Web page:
1.13 Setting out the sales stall

Model T production LineWith the arrival of the factory came the mass market. Factories made it possible to produce products and trade resources on a scale far greater than anything previously thought possible.

So, with the mass market came mass marketing, needed to drive sales. Technology also created the means for that to take root.

Industrialization had led to unprecedented levels of material security and wealth. At the same time, factory methods and mechanization meant that the production of goods and services was becoming infinite.

There was no economic motive to switch them off, either. The problem, if anything, was over-supply. Factories were able to produce goods and products indefinitely, powered by conveyor belts that didn’t stop, so consumer demand required constant stimulation.

Mass media and the rise of consumer marketing was the price the new working class paid for having been lifted out of uncertainty and starvation by machinery.

The public relations efforts begun by Edward Bernays (there’s more on that in the previous post), were soon supplemented by a range of advertising media in the 20th Century that fed the factory engine very well and their focus was entirely on stimulating and promoting consumer demand.

Marketing beyond word-of-mouth first arrived in the form of flyers, poster hoardings and press advertising in the second half of the 19th Century. In the 20th Century, these were joined by radio and cinema commercials, before TV advertising arrived on the scene in the 1940’s.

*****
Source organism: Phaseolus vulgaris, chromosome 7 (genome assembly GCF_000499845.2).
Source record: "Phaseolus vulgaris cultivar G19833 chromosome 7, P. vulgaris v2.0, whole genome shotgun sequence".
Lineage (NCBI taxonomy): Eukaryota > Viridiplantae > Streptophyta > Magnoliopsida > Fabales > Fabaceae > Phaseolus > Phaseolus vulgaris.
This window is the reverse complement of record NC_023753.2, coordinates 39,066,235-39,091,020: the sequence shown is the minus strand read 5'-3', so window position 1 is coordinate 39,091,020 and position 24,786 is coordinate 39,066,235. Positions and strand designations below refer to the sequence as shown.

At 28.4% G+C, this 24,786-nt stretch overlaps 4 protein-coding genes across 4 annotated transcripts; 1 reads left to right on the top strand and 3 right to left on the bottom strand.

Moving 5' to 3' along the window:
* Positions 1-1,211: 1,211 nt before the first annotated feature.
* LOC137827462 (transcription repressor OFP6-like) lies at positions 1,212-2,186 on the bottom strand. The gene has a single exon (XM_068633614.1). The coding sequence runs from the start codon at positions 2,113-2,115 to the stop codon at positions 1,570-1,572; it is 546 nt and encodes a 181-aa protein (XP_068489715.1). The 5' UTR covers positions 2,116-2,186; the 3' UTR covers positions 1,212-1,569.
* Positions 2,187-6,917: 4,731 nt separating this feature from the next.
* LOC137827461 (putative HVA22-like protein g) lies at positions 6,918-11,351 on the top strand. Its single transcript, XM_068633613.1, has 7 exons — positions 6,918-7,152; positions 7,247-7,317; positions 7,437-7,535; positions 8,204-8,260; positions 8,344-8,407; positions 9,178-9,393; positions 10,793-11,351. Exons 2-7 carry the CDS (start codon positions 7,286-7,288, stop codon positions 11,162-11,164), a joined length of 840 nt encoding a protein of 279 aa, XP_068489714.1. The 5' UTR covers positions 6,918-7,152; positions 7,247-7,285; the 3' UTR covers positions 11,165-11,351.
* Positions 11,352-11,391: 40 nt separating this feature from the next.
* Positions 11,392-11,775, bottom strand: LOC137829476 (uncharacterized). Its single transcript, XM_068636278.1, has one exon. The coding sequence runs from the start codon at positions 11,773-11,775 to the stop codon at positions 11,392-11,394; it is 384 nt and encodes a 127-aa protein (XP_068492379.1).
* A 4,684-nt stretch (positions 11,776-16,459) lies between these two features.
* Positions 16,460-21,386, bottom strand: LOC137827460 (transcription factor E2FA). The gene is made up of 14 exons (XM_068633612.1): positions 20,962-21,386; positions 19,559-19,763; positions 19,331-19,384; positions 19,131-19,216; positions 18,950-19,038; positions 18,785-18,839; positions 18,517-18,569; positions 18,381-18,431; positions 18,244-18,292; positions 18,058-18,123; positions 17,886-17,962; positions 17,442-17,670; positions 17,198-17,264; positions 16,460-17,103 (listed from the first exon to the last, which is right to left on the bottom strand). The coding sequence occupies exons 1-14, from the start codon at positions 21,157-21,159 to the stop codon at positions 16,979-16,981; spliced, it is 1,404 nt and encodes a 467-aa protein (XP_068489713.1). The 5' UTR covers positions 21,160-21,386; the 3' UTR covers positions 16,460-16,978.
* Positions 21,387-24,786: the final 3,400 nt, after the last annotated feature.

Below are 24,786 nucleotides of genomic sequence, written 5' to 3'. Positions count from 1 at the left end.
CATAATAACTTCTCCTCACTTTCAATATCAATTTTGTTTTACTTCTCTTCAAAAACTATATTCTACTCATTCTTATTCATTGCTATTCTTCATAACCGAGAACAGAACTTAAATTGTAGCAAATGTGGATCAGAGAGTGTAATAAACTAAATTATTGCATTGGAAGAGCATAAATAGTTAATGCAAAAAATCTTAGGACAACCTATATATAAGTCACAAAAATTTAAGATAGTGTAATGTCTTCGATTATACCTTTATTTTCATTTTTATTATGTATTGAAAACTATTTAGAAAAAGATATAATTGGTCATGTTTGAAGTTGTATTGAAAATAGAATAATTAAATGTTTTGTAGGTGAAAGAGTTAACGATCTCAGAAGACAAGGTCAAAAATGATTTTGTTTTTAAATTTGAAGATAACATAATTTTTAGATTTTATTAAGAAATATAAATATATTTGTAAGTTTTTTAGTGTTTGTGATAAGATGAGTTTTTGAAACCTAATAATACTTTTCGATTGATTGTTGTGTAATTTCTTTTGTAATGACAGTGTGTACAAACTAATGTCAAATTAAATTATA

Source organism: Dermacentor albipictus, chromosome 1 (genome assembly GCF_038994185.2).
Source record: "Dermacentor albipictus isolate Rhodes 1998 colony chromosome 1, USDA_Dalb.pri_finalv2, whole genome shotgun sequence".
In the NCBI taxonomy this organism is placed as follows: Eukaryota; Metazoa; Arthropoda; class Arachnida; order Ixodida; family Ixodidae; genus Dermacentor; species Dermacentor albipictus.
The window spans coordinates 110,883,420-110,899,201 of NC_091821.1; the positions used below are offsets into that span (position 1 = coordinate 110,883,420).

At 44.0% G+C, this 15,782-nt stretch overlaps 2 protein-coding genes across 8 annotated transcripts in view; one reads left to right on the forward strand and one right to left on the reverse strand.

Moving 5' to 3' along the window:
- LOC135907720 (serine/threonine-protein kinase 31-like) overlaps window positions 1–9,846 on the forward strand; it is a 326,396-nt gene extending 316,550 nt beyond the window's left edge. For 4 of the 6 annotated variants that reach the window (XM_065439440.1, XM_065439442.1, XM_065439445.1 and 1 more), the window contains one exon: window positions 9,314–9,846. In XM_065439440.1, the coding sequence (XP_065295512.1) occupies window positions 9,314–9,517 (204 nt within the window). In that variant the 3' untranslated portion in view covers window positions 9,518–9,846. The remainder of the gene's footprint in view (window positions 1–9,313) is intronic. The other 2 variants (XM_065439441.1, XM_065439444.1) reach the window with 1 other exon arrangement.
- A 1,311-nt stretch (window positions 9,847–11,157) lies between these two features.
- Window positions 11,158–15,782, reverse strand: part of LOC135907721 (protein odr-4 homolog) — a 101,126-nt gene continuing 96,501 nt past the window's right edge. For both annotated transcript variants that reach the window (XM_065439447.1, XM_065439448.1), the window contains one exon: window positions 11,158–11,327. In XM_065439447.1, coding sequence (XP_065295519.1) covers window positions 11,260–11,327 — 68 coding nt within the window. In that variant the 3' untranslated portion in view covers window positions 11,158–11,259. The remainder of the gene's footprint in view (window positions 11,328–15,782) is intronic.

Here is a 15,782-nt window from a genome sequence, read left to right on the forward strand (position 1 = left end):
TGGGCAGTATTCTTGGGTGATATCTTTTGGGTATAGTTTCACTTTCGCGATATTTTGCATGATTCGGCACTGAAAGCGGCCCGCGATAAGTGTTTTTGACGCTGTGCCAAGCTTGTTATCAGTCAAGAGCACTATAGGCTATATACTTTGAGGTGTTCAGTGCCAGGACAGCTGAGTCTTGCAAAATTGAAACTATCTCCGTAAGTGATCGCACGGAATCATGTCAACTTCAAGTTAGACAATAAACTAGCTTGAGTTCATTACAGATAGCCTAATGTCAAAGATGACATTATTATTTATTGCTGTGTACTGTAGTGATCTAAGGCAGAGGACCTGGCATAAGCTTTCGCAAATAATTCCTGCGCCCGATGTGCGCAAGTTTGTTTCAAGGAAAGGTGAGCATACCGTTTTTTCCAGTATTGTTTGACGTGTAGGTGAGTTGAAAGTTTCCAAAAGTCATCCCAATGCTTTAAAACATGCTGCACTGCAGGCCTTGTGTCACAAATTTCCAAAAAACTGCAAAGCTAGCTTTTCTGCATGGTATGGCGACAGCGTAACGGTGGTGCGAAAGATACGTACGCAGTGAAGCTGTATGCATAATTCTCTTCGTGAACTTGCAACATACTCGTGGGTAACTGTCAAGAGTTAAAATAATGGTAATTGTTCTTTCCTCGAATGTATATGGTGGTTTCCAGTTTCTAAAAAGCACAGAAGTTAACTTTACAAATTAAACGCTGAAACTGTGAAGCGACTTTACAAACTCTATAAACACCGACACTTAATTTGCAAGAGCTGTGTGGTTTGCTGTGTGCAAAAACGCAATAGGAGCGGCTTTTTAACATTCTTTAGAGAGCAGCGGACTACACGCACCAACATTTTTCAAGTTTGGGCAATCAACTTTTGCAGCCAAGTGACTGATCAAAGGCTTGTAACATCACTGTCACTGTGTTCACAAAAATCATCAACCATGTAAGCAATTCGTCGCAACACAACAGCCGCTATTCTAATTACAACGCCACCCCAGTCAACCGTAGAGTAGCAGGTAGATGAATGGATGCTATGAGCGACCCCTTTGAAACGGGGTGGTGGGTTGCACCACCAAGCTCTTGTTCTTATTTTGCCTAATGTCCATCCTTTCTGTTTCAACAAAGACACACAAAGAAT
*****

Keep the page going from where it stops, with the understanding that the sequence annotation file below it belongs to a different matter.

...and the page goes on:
Early billboard

Mass media has its moment

Radio, film and television were all new and highly dynamic forms of media that offered exciting ways of sense-making and storytelling.

Between the 1880’s and 1930’s C.E., rapid developments in media, at least compared to previous years, had meant that silent movies had become talkies and static pictures had become animated.

Thanks to Edwaerd Muybridge, we transitioned from photography to film. Where communication had been flat, now it moved. This led to the motion picture industry.

And then, in the 1950’s, where moving imagery had been black and white, now it was, here, in glorious technicolour.

Satisfying the appetite of the factory line

The growth of marketing communications and media management have been one biggest economic success stories the world has seen over the last 70 years.

When consumerism served to fill the vacuum following the end of the war effort after 1945, a post-war economic boom, driven by the producing, selling and buying of products and services, acted like an adrenalin shot in the arm for the world-wide economy.

As the post-war age began, marketing bloomed. And the twin turbos of technology and economics were powering it.

As a result of needing to encourage the consumption of factory output, media communications in the 1950’s and 1960’s ushered in a golden age of consumer marketing. Television and cinema seemed to make life more fantastical.

Advertising was becoming an ever-present feature on the intersections of busy streets. Soap operas stories, with products attached, came into the living room as part of an entertainment narrative. They introduced an open-ended story format for audiences, brought to them by a commercial sponsor.

From that point on, the narrative to ‘tune in next week’ was beginning to play.

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